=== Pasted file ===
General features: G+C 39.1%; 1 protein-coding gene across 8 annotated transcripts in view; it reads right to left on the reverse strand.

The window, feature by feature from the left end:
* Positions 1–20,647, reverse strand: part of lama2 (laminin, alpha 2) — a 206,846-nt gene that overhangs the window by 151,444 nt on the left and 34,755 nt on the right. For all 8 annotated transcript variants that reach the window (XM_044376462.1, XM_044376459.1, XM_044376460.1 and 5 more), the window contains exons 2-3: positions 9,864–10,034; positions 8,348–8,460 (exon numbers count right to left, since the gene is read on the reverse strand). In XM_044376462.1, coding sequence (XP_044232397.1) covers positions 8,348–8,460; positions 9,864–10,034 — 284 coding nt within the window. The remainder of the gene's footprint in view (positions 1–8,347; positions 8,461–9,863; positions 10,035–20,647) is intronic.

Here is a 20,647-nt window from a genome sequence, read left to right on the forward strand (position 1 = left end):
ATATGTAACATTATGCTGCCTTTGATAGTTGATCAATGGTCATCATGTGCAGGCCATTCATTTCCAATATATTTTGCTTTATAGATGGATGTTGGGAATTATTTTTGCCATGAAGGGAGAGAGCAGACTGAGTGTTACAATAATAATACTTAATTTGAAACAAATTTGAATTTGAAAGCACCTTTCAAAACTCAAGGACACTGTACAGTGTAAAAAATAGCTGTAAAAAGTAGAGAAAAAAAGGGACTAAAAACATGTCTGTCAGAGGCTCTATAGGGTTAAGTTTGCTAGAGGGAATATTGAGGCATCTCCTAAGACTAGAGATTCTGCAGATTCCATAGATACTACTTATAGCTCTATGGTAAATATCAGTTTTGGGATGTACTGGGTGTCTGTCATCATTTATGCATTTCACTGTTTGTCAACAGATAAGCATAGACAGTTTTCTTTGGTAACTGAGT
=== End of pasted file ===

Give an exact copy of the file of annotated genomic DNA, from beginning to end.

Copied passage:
General features: G+C 39.1%; 1 protein-coding gene across 8 annotated transcripts in view; it reads right to left on the reverse strand.

The window, feature by feature from the left end:
* Positions 1–20,647, reverse strand: part of lama2 (laminin, alpha 2) — a 206,846-nt gene that overhangs the window by 151,444 nt on the left and 34,755 nt on the right. For all 8 annotated transcript variants that reach the window (XM_044376462.1, XM_044376459.1, XM_044376460.1 and 5 more), the window contains exons 2-3: positions 9,864–10,034; positions 8,348–8,460 (exon numbers count right to left, since the gene is read on the reverse strand). In XM_044376462.1, coding sequence (XP_044232397.1) covers positions 8,348–8,460; positions 9,864–10,034 — 284 coding nt within the window. The remainder of the gene's footprint in view (positions 1–8,347; positions 8,461–9,863; positions 10,035–20,647) is intronic.

Here is a 20,647-nt window from a genome sequence, read left to right on the forward strand (position 1 = left end):
ATATGTAACATTATGCTGCCTTTGATAGTTGATCAATGGTCATCATGTGCAGGCCATTCATTTCCAATATATTTTGCTTTATAGATGGATGTTGGGAATTATTTTTGCCATGAAGGGAGAGAGCAGACTGAGTGTTACAATAATAATACTTAATTTGAAACAAATTTGAATTTGAAAGCACCTTTCAAAACTCAAGGACACTGTACAGTGTAAAAAATAGCTGTAAAAAGTAGAGAAAAAAAGGGACTAAAAACATGTCTGTCAGAGGCTCTATAGGGTTAAGTTTGCTAGAGGGAATATTGAGGCATCTCCTAAGACTAGAGATTCTGCAGATTCCATAGATACTACTTATAGCTCTATGGTAAATATCAGTTTTGGGATGTACTGGGTGTCTGTCATCATTTATGCATTTCACTGTTTGTCAACAGATAAGCATAGACAGTTTTCTTTGGTAACTGAGT